Donald Trump faces farmers’ wrath as China’s tariffs put US soybean exports at risk

American growers were already working on razor-thin profit margins before Beijing imposed retaliatory 25 per cent tariffs on the crop

PUBLISHED : Thursday, 05 April, 2018, 10:06am
UPDATED : Friday, 06 April, 2018, 10:19am

US President Donald Trump will be under pressure from American farmers to tone down his tough approach with China after Beijing responded to US penalties on Chinese goods with punitive 25 per cent tariffs on US soybeans. 

Playing one of its biggest cards in the escalating trade conflict with Washington, Beijing included soybeans in its list of 106 imported American items that will be subject to the retaliatory duties announced on Wednesday. 

When in place, the added tariffs will deeply hurt Washington – and American farmers – given that the crop is the highest valued US export to China, worth US$14 billion annually.

American soybean farmers were already working on razor-thin profit margins before China imposed its retaliatory duties. 

Allan von Mehren, China economist at Denmark-based Danske Bank Markets, said Trump will feel the heat at home as the American agriculture lobby and aircraft industry – also included on China’s tariffs list – ramp up calls for a softer strategy from the US president. 

“Each part is playing their hand in a strong way to show force,” von Mehren said. 

Paul Burke, the North Asia regional director for the US Soybean Export Council, said it came as no great surprise when Beijing included US soybeans in its planned tariff action.

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Beijing had made it clear last September that US soybeans could be hit in a US-China trade war, he said.

But it was unfortunate that the moves would hurt both American farmers and Chinese soy processors and consumers, Burke said.

“We are regretful that the duties are as high as they are because our modelling shows that this will have quite a severe impact on the volume of US soybeans that China would likely import,” Burke said. 

If the conflict were to escalate and Beijing increased punitive duties on US soybeans to 30 per cent, US exports to China could plunge by as much as 70 per cent, the council predicted. 

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Although planned US soybean shipments so far remain unaffected by China’s retaliatory tariffs, the crop’s price has dropped as much as 5.3 per cent on the Chicago Board of Trade – its sharpest decline since July 2016. 

If China’s tariffs were enacted, American farmers could increase exports of soybeans to the European Union, Japan, South Korea, Thailand and other markets, Burke said, but such a move would occur only after the US industry had taken a hit. 

Beijing’s measures followed the Trump administration’s imposition of similar penalties on Chinese goods – a move that Washington said was tied to the results of an investigation by the US Trade Representative’s Office into China’s alleged theft of intellectual property.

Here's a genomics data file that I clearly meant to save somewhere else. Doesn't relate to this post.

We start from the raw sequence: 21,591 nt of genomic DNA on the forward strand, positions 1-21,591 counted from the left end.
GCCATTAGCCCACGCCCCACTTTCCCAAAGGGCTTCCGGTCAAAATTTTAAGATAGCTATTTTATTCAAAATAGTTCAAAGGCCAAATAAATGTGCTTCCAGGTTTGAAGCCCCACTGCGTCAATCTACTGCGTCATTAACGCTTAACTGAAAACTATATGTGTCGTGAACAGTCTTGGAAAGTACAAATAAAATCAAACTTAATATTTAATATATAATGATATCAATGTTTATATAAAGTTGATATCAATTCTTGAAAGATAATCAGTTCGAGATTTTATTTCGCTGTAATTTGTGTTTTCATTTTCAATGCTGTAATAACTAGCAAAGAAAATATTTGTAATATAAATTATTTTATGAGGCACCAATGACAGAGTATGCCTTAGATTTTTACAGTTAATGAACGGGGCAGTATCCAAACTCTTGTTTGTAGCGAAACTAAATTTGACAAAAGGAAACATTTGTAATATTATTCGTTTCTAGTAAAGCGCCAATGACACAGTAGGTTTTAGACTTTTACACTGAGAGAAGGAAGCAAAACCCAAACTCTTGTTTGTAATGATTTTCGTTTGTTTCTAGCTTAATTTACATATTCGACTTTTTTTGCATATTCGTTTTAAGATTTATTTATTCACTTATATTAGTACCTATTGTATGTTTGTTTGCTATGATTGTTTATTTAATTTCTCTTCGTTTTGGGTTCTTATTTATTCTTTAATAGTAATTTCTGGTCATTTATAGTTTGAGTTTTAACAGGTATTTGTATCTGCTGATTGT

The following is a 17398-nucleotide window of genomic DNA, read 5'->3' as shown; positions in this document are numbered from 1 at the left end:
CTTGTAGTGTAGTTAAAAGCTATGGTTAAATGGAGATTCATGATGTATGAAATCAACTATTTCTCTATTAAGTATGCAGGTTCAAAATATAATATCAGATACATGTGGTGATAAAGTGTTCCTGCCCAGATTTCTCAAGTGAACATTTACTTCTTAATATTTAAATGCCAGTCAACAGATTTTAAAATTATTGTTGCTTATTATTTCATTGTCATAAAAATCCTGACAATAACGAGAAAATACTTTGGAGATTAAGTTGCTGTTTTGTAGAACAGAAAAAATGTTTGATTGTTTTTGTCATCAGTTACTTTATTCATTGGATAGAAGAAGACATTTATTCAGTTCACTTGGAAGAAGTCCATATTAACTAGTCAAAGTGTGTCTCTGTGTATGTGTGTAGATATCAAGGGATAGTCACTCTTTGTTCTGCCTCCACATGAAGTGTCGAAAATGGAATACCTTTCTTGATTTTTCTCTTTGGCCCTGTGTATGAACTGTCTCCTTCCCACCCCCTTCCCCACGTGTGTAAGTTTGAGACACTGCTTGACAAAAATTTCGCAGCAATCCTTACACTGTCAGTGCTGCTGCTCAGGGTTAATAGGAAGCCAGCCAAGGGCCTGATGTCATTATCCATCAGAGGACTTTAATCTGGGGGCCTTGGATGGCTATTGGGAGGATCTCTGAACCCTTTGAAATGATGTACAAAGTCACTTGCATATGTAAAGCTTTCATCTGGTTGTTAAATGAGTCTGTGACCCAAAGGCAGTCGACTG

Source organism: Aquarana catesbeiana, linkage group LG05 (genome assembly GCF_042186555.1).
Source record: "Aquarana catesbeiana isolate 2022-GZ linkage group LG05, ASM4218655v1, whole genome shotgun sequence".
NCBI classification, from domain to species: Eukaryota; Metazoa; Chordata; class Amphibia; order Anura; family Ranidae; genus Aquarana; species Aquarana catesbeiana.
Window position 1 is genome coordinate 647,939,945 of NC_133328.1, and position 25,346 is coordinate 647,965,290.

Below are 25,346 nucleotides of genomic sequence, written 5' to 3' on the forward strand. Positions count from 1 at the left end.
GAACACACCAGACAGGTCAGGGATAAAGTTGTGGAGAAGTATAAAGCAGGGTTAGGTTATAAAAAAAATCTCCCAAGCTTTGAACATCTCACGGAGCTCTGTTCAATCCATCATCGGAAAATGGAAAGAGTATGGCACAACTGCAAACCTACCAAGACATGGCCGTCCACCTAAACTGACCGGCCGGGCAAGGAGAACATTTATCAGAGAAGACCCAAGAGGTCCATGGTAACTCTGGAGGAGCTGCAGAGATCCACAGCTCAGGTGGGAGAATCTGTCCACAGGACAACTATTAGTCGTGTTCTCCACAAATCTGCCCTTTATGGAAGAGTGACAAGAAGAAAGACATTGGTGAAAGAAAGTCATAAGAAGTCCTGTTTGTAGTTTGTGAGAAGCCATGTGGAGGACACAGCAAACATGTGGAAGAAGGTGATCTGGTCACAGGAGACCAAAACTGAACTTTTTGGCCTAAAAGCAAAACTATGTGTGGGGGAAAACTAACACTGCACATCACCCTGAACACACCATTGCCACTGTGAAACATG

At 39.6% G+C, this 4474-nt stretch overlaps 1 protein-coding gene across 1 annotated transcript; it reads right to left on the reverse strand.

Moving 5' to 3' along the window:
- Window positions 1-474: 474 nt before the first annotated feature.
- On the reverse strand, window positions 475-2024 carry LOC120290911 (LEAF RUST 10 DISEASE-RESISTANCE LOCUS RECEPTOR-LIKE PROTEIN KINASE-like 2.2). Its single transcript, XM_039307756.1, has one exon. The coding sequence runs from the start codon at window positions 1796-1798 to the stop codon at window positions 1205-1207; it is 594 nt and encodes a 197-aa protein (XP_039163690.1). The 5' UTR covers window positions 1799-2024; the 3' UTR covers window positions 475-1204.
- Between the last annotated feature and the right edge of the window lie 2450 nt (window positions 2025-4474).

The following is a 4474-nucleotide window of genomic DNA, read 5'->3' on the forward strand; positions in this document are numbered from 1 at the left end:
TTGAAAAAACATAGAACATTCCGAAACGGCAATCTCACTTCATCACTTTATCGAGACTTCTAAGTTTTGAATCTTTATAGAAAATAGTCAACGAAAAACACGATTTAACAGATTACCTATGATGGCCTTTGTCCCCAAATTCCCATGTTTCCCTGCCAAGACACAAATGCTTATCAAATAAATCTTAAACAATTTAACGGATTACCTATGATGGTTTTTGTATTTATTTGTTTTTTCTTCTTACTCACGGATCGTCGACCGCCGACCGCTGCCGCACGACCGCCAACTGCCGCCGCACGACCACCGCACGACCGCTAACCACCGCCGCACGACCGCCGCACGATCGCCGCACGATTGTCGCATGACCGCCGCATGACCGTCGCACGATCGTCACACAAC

Besides soybeans, the tit-for-tat trade measures that have marked the most significant confrontation in decades between the world’s two largest economies also have targeted major items such as Chinese manufacturing machinery and American pork products. 

Erland Ek, agriculture and trade research manager at China Policy, a Beijing-based consultancy, said China might be willing to endure the impact of Trump’s trade actions if its soybeans tariffs bring the US president to the negotiation table. 

While China is playing “a hard card”, “they know the US soybean community will be very scared, and they are powerful towards Trump”, Ek said. 

“By putting soybeans out there, China seems to be signalling that they’re willing to take the hit in the shorter term in order to win this in the longer term.” 

China has already shifted its subsidy policies to favour domestic soybean production, accelerating a long-term strategy to “hedge away from dependency on US soybeans”, Ek said. 

But China’s domestic soybeans are not genetically modified, as US imports are, making them more expensive as livestock feed. 

While Trump’s tariffs may not entirely deter China from buying US soybeans, the measures are likely to prompt China to draw from its state food reserves in the short term and turn to other exporters such as Brazil and Argentina in the long term, according to Tommy Wu, an Oxford Economics senior economist. 

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It is not clear “whether these other countries would have the capacity to fill in the gap,” Wu said. “But the tariffs will cause food inflation to increase domestically, from the hiked-up soybean prices themselves and on feed for the pork industry.” 

Jake Parker, vice-president of China operations at the US-China Business Council, said punitive tariffs have the potential to cause collateral damage for US households, farmers and manufacturers. 

“No one wins in a trade war,” Parker said. 

“Business wants to see solutions to the problems – results that will positively address the technology protection issues – not just tariffs and counter-tariffs that will do more harm than good.”